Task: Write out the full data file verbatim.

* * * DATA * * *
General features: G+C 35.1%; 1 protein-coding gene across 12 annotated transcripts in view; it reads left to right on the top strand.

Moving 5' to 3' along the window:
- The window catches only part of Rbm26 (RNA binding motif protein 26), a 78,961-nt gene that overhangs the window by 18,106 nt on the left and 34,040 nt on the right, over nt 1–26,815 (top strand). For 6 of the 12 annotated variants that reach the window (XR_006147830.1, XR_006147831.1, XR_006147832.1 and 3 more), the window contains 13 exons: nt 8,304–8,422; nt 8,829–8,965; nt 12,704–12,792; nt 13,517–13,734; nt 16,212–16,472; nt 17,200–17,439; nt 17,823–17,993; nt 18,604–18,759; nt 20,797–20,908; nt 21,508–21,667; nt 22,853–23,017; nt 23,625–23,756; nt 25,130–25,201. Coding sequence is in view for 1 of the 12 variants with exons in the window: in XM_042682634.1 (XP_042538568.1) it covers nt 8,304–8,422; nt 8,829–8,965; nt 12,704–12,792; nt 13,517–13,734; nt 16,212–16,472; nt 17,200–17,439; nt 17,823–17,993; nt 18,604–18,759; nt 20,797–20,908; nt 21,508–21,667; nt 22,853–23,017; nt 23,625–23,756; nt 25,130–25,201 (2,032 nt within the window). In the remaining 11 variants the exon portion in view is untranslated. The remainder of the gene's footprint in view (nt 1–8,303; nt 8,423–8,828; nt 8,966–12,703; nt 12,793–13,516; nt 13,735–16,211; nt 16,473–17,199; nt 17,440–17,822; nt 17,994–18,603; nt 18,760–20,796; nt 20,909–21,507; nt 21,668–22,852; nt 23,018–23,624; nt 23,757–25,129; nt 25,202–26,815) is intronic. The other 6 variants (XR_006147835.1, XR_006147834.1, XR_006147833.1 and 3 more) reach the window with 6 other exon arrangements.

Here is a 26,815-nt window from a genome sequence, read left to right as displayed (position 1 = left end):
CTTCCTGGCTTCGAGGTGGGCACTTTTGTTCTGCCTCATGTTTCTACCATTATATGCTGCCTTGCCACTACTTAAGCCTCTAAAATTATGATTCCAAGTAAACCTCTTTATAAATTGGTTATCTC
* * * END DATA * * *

General features: G+C 35.1%; 1 protein-coding gene across 12 annotated transcripts in view; it reads left to right on the top strand.

Moving 5' to 3' along the window:
- The window catches only part of Rbm26 (RNA binding motif protein 26), a 78,961-nt gene that overhangs the window by 18,106 nt on the left and 34,040 nt on the right, over nt 1–26,815 (top strand). For 6 of the 12 annotated variants that reach the window (XR_006147830.1, XR_006147831.1, XR_006147832.1 and 3 more), the window contains 13 exons: nt 8,304–8,422; nt 8,829–8,965; nt 12,704–12,792; nt 13,517–13,734; nt 16,212–16,472; nt 17,200–17,439; nt 17,823–17,993; nt 18,604–18,759; nt 20,797–20,908; nt 21,508–21,667; nt 22,853–23,017; nt 23,625–23,756; nt 25,130–25,201. Coding sequence is in view for 1 of the 12 variants with exons in the window: in XM_042682634.1 (XP_042538568.1) it covers nt 8,304–8,422; nt 8,829–8,965; nt 12,704–12,792; nt 13,517–13,734; nt 16,212–16,472; nt 17,200–17,439; nt 17,823–17,993; nt 18,604–18,759; nt 20,797–20,908; nt 21,508–21,667; nt 22,853–23,017; nt 23,625–23,756; nt 25,130–25,201 (2,032 nt within the window). In the remaining 11 variants the exon portion in view is untranslated. The remainder of the gene's footprint in view (nt 1–8,303; nt 8,423–8,828; nt 8,966–12,703; nt 12,793–13,516; nt 13,735–16,211; nt 16,473–17,199; nt 17,440–17,822; nt 17,994–18,603; nt 18,760–20,796; nt 20,909–21,507; nt 21,668–22,852; nt 23,018–23,624; nt 23,757–25,129; nt 25,202–26,815) is intronic. The other 6 variants (XR_006147835.1, XR_006147834.1, XR_006147833.1 and 3 more) reach the window with 6 other exon arrangements.

Here is a 26,815-nt window from a genome sequence, read left to right as displayed (position 1 = left end):
CTTCCTGGCTTCGAGGTGGGCACTTTTGTTCTGCCTCATGTTTCTACCATTATATGCTGCCTTGCCACTACTTAAGCCTCTAAAATTATGATTCCAAGTAAACCTCTTTATAAATTGGTTATCTC